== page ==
1. Bouhouche A, Regragui W, Lamghari H, et al. Clinical and genetic data of Huntington disease in Moroccan patients. Afr Health Sci. 2015 Dec;15(4):1232-8. doi: 10.4314/ahs.v15i4.23.
2. Kandil MR, Tohamy SA, Fattah MA, et al. Prevalence of chorea, dystonia and athetosis in Assiut, Egypt: a clinical and epidemiological study. Neuroepidemiology. 1994;13(5):202-10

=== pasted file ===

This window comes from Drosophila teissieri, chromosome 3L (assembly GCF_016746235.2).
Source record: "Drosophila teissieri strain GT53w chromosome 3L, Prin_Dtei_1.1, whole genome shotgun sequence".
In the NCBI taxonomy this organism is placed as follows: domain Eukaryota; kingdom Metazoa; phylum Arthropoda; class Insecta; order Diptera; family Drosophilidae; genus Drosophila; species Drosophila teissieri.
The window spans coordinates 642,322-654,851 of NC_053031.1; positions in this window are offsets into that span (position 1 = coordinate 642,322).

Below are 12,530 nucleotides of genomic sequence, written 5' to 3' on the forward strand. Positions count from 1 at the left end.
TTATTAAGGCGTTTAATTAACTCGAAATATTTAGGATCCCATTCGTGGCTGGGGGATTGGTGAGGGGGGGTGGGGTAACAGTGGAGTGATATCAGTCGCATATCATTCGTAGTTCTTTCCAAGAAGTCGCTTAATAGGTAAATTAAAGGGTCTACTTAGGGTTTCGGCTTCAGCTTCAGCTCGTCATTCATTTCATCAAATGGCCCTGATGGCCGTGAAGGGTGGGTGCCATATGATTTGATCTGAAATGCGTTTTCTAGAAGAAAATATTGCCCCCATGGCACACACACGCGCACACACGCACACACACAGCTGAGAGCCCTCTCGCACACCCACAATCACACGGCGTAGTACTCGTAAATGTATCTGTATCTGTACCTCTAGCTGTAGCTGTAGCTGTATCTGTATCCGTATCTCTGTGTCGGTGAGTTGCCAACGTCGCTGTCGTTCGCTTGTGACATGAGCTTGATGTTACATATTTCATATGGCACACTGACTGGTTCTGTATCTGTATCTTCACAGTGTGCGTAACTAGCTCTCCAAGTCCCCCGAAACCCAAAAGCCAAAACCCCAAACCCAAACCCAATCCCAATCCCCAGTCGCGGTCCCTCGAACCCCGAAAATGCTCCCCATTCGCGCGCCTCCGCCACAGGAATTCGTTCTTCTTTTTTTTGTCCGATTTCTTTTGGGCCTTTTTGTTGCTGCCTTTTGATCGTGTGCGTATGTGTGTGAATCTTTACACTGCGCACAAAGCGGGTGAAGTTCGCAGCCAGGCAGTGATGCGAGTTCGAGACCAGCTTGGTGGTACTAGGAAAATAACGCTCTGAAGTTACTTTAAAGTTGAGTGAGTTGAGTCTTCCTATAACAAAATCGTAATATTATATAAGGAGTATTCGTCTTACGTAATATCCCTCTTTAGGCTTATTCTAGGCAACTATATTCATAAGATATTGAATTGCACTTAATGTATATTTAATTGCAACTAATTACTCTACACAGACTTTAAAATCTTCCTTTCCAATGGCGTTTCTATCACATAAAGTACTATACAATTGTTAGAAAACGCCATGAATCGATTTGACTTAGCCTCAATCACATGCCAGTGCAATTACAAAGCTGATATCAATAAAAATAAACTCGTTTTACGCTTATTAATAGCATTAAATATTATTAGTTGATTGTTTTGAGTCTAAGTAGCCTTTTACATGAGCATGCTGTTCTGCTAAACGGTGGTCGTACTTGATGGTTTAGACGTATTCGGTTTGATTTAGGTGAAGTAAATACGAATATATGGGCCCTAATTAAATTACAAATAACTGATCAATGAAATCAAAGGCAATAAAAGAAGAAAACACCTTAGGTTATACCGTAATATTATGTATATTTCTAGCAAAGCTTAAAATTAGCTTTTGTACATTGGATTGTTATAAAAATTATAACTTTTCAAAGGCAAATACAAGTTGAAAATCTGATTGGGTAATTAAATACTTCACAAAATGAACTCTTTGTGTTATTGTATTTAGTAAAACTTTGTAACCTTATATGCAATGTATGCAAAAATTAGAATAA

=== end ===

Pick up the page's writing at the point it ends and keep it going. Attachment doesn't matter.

3. El Grem, O.158. The first recording of three families of Huntington’s chorea in Egypt. Alexandria medical journal. 4,364-376
4. El-Jaafary S, Rashad M, Sabbah A, et al. Challenges and opportunities of huntington’s disease in Egypt: a qualitative study. Journal of Neurology, Neurosurgery & Psychiatry. 2021;92:A45.
Dr. Shaimaa El-Jaafary is an Associate Professor of Neurology at Cairo University, specializing in movement disorders such as Parkinson's disease and Huntington's disease.